1. notaskinnycook says:

    I read the Washington Post piece. Graham-Cassidy also dispenses with the individual mandate, allows junk policies, lifetime caps, and permits insurers to charge horrendous rates for pre-existing conditions, if it covers them at all. It’s the same crummy bill, with different sponsors.

    • FrankUnderwood says:

      In looking at that map, what I find amazing and incredibly stupid is that Louisiana, home of the Cassidy half of Graham-Cassidy, stands to lose big bucks if this brain fart should pass. 

      At least South Carolina comes out ahead so Lindsey can return to Charleston, get all worked up bragging about bringing home to bacon, and then retire to her fainting couch with a case of the vapors.

  2. unnamed says:

    Republicans:  Abortion is murder.  All life is sacred.

    Also Republicans:  I don't give a fuck about your baby's potentially fatal preexisting condition.  Get a third job.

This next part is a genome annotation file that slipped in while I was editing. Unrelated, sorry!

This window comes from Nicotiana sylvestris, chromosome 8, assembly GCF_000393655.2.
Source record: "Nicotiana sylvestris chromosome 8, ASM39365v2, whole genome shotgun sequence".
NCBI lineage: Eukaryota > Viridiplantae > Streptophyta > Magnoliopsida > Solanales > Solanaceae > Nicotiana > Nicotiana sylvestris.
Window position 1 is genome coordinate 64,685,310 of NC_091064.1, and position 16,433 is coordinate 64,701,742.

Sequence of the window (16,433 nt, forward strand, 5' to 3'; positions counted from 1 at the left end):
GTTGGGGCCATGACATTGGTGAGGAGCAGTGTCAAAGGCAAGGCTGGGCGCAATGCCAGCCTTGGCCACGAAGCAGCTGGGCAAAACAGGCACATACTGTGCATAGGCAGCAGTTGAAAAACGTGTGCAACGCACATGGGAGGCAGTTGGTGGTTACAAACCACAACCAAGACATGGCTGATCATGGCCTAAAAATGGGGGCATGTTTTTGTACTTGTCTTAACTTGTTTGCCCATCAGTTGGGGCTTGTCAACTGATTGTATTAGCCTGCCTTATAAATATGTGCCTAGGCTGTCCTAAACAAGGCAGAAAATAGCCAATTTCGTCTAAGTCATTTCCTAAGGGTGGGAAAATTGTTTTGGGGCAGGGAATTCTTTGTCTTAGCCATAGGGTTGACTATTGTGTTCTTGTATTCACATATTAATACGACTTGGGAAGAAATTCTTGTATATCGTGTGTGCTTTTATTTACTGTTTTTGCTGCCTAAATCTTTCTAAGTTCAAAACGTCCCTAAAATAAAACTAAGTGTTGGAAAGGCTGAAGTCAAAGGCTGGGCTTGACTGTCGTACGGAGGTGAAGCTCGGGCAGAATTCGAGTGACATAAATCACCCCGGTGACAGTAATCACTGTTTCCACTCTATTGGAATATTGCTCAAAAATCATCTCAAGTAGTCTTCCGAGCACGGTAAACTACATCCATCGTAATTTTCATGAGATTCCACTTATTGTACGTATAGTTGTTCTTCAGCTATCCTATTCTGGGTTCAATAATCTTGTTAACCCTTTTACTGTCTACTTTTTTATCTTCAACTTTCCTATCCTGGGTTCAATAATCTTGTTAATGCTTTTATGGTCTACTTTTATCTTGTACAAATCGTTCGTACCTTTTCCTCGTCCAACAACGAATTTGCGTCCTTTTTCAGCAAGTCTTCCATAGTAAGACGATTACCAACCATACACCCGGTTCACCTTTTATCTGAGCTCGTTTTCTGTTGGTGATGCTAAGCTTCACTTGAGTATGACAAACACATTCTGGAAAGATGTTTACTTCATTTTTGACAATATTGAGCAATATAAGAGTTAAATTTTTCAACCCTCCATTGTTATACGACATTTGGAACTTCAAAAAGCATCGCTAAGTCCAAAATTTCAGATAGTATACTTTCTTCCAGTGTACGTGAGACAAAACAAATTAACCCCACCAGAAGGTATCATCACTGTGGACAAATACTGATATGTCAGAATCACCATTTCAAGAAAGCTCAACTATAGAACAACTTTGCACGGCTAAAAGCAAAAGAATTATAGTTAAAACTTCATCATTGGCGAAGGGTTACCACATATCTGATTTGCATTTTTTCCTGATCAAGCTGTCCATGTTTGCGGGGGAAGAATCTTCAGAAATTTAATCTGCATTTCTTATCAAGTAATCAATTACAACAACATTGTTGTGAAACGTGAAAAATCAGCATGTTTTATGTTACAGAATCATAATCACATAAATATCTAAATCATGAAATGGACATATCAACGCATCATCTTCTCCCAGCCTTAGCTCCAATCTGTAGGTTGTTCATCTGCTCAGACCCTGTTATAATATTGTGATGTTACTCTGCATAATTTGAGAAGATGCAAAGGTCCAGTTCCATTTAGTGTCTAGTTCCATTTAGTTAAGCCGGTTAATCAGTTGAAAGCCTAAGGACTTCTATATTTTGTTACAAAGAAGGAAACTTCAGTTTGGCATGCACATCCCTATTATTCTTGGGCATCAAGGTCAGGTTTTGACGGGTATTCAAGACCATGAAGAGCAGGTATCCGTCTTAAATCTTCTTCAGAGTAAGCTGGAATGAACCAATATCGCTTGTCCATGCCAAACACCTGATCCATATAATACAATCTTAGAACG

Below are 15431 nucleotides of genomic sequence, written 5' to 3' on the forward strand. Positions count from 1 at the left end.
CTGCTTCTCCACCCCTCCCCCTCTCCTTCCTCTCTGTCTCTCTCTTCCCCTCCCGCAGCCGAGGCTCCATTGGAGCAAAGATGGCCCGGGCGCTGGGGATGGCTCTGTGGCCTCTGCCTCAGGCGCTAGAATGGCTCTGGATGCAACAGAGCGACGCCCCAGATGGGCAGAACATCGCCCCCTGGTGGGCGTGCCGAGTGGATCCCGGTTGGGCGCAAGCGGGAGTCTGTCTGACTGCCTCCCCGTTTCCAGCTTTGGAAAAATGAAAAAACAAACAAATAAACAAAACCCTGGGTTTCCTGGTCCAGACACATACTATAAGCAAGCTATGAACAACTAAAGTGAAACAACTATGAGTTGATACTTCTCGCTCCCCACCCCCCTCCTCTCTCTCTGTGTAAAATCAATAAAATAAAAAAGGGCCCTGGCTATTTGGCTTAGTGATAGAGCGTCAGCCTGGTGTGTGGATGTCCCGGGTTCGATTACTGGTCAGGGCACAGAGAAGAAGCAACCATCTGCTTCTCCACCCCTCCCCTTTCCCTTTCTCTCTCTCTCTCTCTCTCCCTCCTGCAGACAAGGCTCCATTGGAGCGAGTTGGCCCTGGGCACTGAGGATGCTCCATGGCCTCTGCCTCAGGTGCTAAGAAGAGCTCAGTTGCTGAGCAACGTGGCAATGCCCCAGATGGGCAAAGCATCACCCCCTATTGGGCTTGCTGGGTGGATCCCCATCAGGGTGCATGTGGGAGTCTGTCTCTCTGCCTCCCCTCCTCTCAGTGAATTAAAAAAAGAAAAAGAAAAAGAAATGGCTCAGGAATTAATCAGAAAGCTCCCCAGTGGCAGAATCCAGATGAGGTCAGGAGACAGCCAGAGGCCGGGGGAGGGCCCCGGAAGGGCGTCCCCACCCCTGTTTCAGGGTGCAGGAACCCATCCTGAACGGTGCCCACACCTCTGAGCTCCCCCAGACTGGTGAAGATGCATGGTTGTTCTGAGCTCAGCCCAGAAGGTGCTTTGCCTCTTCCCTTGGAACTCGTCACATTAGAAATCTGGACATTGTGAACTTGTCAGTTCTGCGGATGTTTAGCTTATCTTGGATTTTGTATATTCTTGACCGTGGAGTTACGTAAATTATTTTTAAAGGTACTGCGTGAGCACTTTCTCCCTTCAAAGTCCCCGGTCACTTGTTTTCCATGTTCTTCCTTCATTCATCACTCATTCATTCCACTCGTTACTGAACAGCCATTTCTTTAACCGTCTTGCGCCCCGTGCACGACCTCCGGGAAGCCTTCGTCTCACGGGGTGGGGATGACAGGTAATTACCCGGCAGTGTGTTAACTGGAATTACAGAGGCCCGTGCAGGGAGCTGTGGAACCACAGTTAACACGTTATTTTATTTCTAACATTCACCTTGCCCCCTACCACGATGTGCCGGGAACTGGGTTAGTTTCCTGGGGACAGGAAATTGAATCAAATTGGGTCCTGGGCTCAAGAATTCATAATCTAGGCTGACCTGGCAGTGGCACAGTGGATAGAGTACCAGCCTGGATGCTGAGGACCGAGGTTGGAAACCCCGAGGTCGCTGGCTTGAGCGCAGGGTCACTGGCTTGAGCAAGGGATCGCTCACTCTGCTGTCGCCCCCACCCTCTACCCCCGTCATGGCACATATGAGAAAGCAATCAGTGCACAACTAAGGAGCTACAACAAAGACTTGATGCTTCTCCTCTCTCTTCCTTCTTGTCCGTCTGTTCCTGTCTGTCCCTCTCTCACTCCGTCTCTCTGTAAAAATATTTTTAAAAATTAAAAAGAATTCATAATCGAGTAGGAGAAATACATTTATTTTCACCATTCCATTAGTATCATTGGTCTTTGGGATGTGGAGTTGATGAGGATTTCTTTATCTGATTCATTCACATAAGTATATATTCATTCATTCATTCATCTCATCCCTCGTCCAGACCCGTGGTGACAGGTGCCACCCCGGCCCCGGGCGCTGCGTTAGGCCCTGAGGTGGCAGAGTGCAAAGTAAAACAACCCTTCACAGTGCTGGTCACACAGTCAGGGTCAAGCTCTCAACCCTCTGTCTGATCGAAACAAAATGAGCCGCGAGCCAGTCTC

• FrankUnderwood says:

      Where is that baby's sense of personal responsibility. The market will solve the problem.

    • Early Worm says:

      Unnamed, let me try to explain. When opposing abortion, all life is sacred because most of the cost of that moral certitude falls on the woman carrying that sacred, unborn life. Moral clarity at no cost (to the right winger)!

      On the other hand, providing for the welfare, dignity or life of a child that cannot afford insurance or medical care, requires financial support. Prayers and thoughts are not enough. The moral certainty that all life is sacred quickly loses out to the higher principle, taxes are evil. 

  3. unnamed says:

    I wonder if ZappAhab is going to weigh in about how Senator Bennet's adamant opposition to this bill is all talk.  What do you think Ahab?

    • Zappatero says:

      I guess he's against it. 

      Problem is he still wants to be BFFs with his peers on the right. That chronic desire results in him communicating his views poorly and in using worthless rhetoric, his primary goal being not to irritate his ideological enemies (he is certainly theirs) rather than in explaining why Republicans in Congress want your friends and family to die from a lack of health care.